Female mice exposed to 18 °C during gestation activated BAT thermogenesis as evidenced by a marked increase in Ucp1 gene expression in maternal BAT. Our transcriptome analyses of placenta and fetal BAT further showed that environmental cold temperature sensed by the mother signals to the fetus and influences fetal brown adipogenesis. Maternal cold exposure was associated with substantial downregulation of myogenic genes and upregulation of genes involved in de novo lipogenesis and lipid metabolism in fetal BAT. A recent study by Son et al. highlighted that maternal exercise releases a muscle-secreted exerkine apelin, which in turn enhances fetal brown adipogenesis by inducing DNA hypomethylation in the Prdm16 promoter . Given that cold-activated BAT secretes a number of batokines that regulate BAT itself or act on other organs by paracrine and endocrine mechanisms [25, 26], it would be interesting to determine if maternal batokine(s) secreted from cold-activated BAT to fetal circulation plays a role in brown adipogenesis in fetal BAT. Fatty acids mobilized from lipid droplets are a primary energy source for UCP1-mediated thermogenesis in BAT [2, 27]. Cold-dependent upregulation of lipogenic gene expression in fetal BAT may thus be a strategy for storing fat that can be immediately used by neonates for UCP1-mediated thermogenesis after birth. Further studies will be required to determine if cold-dependent changes in fetal BAT gene expression influence BAT thermogenic capacity of offspring.
Cold exposure of pregnant mice during gestation induced increased expression of genes involved in complement activation in the placenta. Exposure of pregnant rats to cold (4 °C) during late pregnancy has been shown to increase plasma corticosterone levels  and induce inflammation and apoptosis in the placenta . The complement system, which is an integral part of innate immunity , is important for normal placentation  and plays a role in facilitating phagocytosis for clearance of placenta-derived particles and apoptotic cells . Further investigation will be required to determine if increased expression of genes involved in the complement system is an adaptive response to protect the placenta against cold stress-induced inflammatory damage.
Maternal cold exposure also induced downregulation of genes involved in muscle contraction and actin-myosin filament sliding in the placenta. Vascular smooth muscle cells in the medial layer of the vessel wall play a pivotal role in regulating the contraction and dilation of the vasculature . Human placental villi have also been shown to possess extravascular myofibroblasts and smooth muscle cells that express non-muscle-type isoforms of contractile proteins [34,35,36]. Longitudinal contraction and relaxation of both the vascular smooth muscle cells and extravascular myofibroblasts and smooth muscle cells running longitudinally along the fetal vessels of the placental villi are suggested to regulate the intervillous volume, maternal perfusion, and fetal villous blood flow . Murine uteroplacental and fetoplacental arteries have contraction and relaxation properties, responding to vasoactive agents , although the presence of extravascular myofibroblasts and smooth muscle cells in the murine placenta remains to be determined. Further studies will be required to investigate if cold-dependent downregulation of genes involved in muscle contraction and actin-myosin filament sliding in the placenta influences fetal villous blood flow.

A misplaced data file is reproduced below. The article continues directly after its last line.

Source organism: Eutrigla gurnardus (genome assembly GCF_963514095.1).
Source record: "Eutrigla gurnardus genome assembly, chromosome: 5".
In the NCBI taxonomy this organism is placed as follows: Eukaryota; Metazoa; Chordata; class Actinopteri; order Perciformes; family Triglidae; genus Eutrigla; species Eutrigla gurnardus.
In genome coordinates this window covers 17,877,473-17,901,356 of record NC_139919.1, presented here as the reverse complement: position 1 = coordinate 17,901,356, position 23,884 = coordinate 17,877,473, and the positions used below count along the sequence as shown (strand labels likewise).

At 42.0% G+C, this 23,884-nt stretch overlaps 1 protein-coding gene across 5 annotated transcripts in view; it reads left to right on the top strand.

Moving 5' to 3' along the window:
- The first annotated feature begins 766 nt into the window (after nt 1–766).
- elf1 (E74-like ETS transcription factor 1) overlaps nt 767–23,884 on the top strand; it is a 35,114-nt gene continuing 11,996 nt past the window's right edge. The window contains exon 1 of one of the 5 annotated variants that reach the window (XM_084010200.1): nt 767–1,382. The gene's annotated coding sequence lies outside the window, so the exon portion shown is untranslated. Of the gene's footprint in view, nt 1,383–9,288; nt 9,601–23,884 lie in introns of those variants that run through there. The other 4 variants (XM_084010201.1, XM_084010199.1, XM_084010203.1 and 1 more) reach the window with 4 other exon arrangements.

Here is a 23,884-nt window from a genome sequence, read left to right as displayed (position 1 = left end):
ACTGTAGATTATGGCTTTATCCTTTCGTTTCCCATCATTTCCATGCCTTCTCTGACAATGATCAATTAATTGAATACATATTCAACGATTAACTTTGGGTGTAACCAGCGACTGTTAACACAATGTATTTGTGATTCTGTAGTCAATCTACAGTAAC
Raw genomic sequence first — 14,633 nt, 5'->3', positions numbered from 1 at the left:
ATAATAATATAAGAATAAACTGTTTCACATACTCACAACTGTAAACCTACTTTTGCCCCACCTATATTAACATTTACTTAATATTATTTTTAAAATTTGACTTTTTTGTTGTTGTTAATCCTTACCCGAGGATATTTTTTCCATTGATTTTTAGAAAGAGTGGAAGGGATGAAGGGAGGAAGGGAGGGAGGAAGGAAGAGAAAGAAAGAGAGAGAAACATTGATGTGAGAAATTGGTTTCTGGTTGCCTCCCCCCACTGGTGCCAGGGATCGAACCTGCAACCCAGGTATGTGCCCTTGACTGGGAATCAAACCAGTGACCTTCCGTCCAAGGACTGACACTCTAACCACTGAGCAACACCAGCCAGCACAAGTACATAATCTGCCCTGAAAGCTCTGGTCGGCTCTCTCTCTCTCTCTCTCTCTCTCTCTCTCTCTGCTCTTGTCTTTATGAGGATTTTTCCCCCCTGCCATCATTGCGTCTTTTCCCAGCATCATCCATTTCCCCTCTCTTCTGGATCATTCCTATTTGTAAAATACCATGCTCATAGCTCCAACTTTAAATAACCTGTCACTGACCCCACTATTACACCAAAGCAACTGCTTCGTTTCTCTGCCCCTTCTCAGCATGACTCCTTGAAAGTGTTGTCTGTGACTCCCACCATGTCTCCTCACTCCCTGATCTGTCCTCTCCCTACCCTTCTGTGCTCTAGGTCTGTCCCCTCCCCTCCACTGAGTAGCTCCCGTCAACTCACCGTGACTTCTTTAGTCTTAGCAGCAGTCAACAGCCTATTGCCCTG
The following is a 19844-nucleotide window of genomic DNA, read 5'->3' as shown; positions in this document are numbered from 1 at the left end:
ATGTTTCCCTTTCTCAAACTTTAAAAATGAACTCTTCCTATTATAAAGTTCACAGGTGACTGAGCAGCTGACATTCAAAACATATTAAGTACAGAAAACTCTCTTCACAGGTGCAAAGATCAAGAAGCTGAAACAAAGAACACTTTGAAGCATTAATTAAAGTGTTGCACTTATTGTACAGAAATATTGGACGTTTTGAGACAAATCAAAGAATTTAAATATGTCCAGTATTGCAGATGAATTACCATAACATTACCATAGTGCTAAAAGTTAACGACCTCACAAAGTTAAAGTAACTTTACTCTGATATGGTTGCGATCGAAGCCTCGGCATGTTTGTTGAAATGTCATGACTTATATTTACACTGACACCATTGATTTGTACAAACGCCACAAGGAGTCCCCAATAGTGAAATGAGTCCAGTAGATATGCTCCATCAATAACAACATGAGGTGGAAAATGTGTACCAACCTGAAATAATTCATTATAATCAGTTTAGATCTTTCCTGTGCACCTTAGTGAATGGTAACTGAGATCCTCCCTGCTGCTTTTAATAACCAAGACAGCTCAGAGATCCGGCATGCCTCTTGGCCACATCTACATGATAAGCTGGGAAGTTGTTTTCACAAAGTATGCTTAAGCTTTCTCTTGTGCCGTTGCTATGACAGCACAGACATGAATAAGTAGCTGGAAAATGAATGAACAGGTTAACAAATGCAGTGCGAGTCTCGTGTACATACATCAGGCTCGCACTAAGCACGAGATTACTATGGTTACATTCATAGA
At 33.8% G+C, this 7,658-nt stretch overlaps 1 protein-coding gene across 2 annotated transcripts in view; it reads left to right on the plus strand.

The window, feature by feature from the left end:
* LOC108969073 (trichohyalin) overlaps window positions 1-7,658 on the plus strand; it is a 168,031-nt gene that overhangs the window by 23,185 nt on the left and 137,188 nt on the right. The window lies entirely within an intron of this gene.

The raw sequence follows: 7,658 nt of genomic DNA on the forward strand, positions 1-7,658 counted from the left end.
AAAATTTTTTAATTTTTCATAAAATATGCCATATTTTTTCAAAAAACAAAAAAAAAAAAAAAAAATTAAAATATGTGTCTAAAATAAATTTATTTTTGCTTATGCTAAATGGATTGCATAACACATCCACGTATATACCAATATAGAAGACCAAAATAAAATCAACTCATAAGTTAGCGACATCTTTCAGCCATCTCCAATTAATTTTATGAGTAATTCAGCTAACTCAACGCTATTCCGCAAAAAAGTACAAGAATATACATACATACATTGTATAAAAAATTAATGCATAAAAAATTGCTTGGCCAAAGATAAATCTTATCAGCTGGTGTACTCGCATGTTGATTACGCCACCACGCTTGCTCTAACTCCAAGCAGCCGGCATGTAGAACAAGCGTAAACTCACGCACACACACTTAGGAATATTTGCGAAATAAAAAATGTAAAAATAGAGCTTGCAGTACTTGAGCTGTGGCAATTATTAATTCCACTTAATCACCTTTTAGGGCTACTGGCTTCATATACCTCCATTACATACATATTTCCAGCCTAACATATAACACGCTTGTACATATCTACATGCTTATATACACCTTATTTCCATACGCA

Compelling evidence from both animal models and humans has demonstrated sex-dependent structural, functional and transcriptional differences in the placenta . Fetal sex was not determined in the current study. Given the presence of sexual dimorphism in BAT mass and function in adult rodents and humans , fetal sex will need to be considered in future studies into fetal BAT development.
In summary, our findings using an unbiased high-throughput RNA-seq approach provide evidence that maternal cold exposure can modulate the transcriptome of placental and fetal BAT tissues. The ramifications of the observed gene expression changes warrant future investigation.